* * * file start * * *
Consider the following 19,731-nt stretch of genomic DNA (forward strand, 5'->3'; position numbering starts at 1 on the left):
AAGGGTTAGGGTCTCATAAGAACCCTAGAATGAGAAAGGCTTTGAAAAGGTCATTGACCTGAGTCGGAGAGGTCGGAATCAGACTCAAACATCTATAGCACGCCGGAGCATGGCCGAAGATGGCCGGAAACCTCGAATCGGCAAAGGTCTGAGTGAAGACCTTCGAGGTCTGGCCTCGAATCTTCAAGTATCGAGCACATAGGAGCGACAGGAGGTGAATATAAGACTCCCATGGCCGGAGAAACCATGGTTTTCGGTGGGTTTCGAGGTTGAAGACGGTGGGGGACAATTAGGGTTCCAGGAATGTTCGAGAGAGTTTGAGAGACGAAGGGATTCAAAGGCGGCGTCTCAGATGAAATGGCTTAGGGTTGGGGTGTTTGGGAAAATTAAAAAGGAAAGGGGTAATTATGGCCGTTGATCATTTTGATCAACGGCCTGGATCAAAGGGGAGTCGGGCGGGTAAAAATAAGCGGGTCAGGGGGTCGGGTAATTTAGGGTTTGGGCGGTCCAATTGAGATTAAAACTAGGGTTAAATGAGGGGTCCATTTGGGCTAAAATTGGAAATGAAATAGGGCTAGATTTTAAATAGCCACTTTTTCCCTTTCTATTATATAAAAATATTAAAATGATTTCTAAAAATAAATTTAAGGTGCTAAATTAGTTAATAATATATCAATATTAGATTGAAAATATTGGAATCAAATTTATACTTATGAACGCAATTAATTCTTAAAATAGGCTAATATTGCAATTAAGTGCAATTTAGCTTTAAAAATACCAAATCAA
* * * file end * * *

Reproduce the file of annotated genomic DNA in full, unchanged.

Consider the following 19,731-nt stretch of genomic DNA (forward strand, 5'->3'; position numbering starts at 1 on the left):
AAGGGTTAGGGTCTCATAAGAACCCTAGAATGAGAAAGGCTTTGAAAAGGTCATTGACCTGAGTCGGAGAGGTCGGAATCAGACTCAAACATCTATAGCACGCCGGAGCATGGCCGAAGATGGCCGGAAACCTCGAATCGGCAAAGGTCTGAGTGAAGACCTTCGAGGTCTGGCCTCGAATCTTCAAGTATCGAGCACATAGGAGCGACAGGAGGTGAATATAAGACTCCCATGGCCGGAGAAACCATGGTTTTCGGTGGGTTTCGAGGTTGAAGACGGTGGGGGACAATTAGGGTTCCAGGAATGTTCGAGAGAGTTTGAGAGACGAAGGGATTCAAAGGCGGCGTCTCAGATGAAATGGCTTAGGGTTGGGGTGTTTGGGAAAATTAAAAAGGAAAGGGGTAATTATGGCCGTTGATCATTTTGATCAACGGCCTGGATCAAAGGGGAGTCGGGCGGGTAAAAATAAGCGGGTCAGGGGGTCGGGTAATTTAGGGTTTGGGCGGTCCAATTGAGATTAAAACTAGGGTTAAATGAGGGGTCCATTTGGGCTAAAATTGGAAATGAAATAGGGCTAGATTTTAAATAGCCACTTTTTCCCTTTCTATTATATAAAAATATTAAAATGATTTCTAAAAATAAATTTAAGGTGCTAAATTAGTTAATAATATATCAATATTAGATTGAAAATATTGGAATCAAATTTATACTTATGAACGCAATTAATTCTTAAAATAGGCTAATATTGCAATTAAGTGCAATTTAGCTTTAAAAATACCAAATCAA